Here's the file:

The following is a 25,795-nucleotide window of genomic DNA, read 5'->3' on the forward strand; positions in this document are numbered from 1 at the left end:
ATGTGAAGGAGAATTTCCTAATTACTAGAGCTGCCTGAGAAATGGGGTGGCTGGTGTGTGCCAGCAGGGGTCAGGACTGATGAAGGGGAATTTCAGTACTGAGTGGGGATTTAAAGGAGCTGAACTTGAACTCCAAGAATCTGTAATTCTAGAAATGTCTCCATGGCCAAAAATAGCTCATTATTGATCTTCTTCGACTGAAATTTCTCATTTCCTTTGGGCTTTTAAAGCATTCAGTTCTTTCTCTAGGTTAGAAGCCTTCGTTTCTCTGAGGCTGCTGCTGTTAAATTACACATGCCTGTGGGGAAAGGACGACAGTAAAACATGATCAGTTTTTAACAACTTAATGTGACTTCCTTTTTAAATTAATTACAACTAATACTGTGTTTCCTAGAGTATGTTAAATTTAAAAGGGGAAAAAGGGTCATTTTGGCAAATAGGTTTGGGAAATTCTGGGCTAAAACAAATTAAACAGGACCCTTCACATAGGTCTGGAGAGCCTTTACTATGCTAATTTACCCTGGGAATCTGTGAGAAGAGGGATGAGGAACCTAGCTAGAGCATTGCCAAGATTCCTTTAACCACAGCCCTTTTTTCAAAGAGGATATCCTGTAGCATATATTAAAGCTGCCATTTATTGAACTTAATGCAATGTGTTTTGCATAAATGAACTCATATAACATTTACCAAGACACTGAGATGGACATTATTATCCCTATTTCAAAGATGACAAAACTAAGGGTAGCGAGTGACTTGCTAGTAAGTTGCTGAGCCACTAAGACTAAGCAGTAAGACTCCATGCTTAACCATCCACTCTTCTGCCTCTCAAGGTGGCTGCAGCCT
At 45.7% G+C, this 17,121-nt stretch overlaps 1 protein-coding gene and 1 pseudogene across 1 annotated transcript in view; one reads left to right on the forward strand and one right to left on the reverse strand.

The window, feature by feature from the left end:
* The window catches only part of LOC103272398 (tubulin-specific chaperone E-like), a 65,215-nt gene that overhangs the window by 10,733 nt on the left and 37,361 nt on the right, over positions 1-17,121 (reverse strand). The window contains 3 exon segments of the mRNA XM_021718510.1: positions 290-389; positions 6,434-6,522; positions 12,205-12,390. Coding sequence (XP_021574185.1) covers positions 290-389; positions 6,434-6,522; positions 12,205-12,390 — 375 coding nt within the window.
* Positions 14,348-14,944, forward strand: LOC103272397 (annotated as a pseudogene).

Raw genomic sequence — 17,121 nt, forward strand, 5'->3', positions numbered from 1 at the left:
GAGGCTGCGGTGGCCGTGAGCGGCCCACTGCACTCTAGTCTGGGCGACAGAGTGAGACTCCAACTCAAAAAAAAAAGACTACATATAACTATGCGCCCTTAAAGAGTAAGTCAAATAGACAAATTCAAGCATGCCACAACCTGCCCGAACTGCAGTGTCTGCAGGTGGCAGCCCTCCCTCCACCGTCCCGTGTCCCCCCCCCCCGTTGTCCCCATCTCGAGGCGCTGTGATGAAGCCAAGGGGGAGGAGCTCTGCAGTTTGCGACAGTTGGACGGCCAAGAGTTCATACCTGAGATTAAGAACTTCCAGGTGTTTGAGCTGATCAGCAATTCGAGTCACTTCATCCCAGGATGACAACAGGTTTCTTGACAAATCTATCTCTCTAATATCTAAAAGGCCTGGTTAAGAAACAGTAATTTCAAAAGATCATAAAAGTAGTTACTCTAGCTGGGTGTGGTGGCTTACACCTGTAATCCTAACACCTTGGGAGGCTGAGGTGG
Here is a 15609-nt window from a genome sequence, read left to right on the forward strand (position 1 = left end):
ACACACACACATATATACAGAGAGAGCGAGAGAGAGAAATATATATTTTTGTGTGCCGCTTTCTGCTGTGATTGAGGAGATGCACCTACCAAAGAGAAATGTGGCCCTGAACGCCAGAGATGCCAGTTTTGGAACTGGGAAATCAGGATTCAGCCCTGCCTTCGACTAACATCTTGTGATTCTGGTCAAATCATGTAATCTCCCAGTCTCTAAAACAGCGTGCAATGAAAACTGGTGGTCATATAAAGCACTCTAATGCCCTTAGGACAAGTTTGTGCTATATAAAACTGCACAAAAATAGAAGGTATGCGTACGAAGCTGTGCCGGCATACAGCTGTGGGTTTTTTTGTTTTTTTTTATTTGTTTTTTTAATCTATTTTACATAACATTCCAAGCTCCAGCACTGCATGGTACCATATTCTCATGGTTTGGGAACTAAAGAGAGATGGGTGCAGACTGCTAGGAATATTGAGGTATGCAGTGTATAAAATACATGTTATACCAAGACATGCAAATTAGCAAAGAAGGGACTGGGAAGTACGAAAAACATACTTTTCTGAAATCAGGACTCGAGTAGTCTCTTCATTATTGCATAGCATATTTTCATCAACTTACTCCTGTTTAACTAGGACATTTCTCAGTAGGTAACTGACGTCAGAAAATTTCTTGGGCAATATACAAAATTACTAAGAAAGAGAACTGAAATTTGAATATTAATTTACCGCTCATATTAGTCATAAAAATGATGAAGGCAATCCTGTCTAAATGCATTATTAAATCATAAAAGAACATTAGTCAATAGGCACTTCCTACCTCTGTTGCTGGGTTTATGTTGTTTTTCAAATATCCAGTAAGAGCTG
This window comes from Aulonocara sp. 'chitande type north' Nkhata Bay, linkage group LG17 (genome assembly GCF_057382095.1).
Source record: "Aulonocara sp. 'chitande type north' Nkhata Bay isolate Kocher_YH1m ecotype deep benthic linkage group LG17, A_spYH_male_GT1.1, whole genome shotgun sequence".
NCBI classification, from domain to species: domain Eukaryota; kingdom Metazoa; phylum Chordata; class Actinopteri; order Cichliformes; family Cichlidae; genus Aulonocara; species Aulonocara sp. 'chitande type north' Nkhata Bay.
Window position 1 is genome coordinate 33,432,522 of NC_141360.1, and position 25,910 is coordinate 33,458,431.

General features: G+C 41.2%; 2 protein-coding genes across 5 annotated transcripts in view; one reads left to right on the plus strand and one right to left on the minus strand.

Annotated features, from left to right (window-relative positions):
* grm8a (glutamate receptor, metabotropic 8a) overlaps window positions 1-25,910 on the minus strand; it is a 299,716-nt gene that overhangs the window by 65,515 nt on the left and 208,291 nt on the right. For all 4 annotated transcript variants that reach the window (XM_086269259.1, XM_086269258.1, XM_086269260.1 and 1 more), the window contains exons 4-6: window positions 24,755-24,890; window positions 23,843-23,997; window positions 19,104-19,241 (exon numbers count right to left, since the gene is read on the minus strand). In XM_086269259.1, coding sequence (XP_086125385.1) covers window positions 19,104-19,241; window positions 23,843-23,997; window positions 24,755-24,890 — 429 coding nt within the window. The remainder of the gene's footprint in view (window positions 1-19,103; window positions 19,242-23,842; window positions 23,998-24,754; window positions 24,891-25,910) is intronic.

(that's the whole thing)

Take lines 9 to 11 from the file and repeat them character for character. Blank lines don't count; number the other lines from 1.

Here is a 15609-nt window from a genome sequence, read left to right on the forward strand (position 1 = left end):
ACACACACACATATATACAGAGAGAGCGAGAGAGAGAAATATATATTTTTGTGTGCCGCTTTCTGCTGTGATTGAGGAGATGCACCTACCAAAGAGAAATGTGGCCCTGAACGCCAGAGATGCCAGTTTTGGAACTGGGAAATCAGGATTCAGCCCTGCCTTCGACTAACATCTTGTGATTCTGGTCAAATCATGTAATCTCCCAGTCTCTAAAACAGCGTGCAATGAAAACTGGTGGTCATATAAAGCACTCTAATGCCCTTAGGACAAGTTTGTGCTATATAAAACTGCACAAAAATAGAAGGTATGCGTACGAAGCTGTGCCGGCATACAGCTGTGGGTTTTTTTGTTTTTTTTTATTTGTTTTTTTAATCTATTTTACATAACATTCCAAGCTCCAGCACTGCATGGTACCATATTCTCATGGTTTGGGAACTAAAGAGAGATGGGTGCAGACTGCTAGGAATATTGAGGTATGCAGTGTATAAAATACATGTTATACCAAGACATGCAAATTAGCAAAGAAGGGACTGGGAAGTACGAAAAACATACTTTTCTGAAATCAGGACTCGAGTAGTCTCTTCATTATTGCATAGCATATTTTCATCAACTTACTCCTGTTTAACTAGGACATTTCTCAGTAGGTAACTGACGTCAGAAAATTTCTTGGGCAATATACAAAATTACTAAGAAAGAGAACTGAAATTTGAATATTAATTTACCGCTCATATTAGTCATAAAAATGATGAAGGCAATCCTGTCTAAATGCATTATTAAATCATAAAAGAACATTAGTCAATAGGCACTTCCTACCTCTGTTGCTGGGTTTATGTTGTTTTTCAAATATCCAGTAAGAGCTG
This window comes from Aulonocara sp. 'chitande type north' Nkhata Bay, linkage group LG17 (genome assembly GCF_057382095.1).